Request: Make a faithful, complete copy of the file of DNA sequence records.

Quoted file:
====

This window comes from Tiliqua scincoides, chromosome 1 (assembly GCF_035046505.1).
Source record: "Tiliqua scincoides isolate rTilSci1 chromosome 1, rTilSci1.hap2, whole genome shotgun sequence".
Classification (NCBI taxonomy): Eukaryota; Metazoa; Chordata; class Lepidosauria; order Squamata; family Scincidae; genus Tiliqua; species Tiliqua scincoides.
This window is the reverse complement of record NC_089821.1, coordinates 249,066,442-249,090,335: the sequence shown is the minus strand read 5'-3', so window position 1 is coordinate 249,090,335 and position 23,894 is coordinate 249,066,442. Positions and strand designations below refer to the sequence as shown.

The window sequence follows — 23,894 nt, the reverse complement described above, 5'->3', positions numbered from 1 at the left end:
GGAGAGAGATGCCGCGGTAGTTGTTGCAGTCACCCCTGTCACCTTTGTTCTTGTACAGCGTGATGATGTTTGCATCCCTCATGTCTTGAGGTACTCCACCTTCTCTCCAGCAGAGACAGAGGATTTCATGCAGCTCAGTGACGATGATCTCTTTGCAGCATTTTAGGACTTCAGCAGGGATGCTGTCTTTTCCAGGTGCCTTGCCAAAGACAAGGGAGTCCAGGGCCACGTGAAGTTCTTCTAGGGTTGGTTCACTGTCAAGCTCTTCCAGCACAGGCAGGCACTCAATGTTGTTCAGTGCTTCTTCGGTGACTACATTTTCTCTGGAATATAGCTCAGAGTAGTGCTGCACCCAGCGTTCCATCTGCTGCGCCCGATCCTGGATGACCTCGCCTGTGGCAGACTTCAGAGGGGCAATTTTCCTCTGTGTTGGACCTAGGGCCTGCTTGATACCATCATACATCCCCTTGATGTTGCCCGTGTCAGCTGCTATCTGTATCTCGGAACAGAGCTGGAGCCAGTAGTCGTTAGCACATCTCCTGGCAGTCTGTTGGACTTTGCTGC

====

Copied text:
This window comes from Tiliqua scincoides, chromosome 1 (assembly GCF_035046505.1).
Source record: "Tiliqua scincoides isolate rTilSci1 chromosome 1, rTilSci1.hap2, whole genome shotgun sequence".
Classification (NCBI taxonomy): Eukaryota; Metazoa; Chordata; class Lepidosauria; order Squamata; family Scincidae; genus Tiliqua; species Tiliqua scincoides.
This window is the reverse complement of record NC_089821.1, coordinates 249,066,442-249,090,335: the sequence shown is the minus strand read 5'-3', so window position 1 is coordinate 249,090,335 and position 23,894 is coordinate 249,066,442. Positions and strand designations below refer to the sequence as shown.

The window sequence follows — 23,894 nt, the reverse complement described above, 5'->3', positions numbered from 1 at the left end:
GGAGAGAGATGCCGCGGTAGTTGTTGCAGTCACCCCTGTCACCTTTGTTCTTGTACAGCGTGATGATGTTTGCATCCCTCATGTCTTGAGGTACTCCACCTTCTCTCCAGCAGAGACAGAGGATTTCATGCAGCTCAGTGACGATGATCTCTTTGCAGCATTTTAGGACTTCAGCAGGGATGCTGTCTTTTCCAGGTGCCTTGCCAAAGACAAGGGAGTCCAGGGCCACGTGAAGTTCTTCTAGGGTTGGTTCACTGTCAAGCTCTTCCAGCACAGGCAGGCACTCAATGTTGTTCAGTGCTTCTTCGGTGACTACATTTTCTCTGGAATATAGCTCAGAGTAGTGCTGCACCCAGCGTTCCATCTGCTGCGCCCGATCCTGGATGACCTCGCCTGTGGCAGACTTCAGAGGGGCAATTTTCCTCTGTGTTGGACCTAGGGCCTGCTTGATACCATCATACATCCCCTTGATGTTGCCCGTGTCAGCTGCTATCTGTATCTCGGAACAGAGCTGGAGCCAGTAGTCGTTAGCACATCTCCTGGCAGTCTGTTGGACTTTGCTGC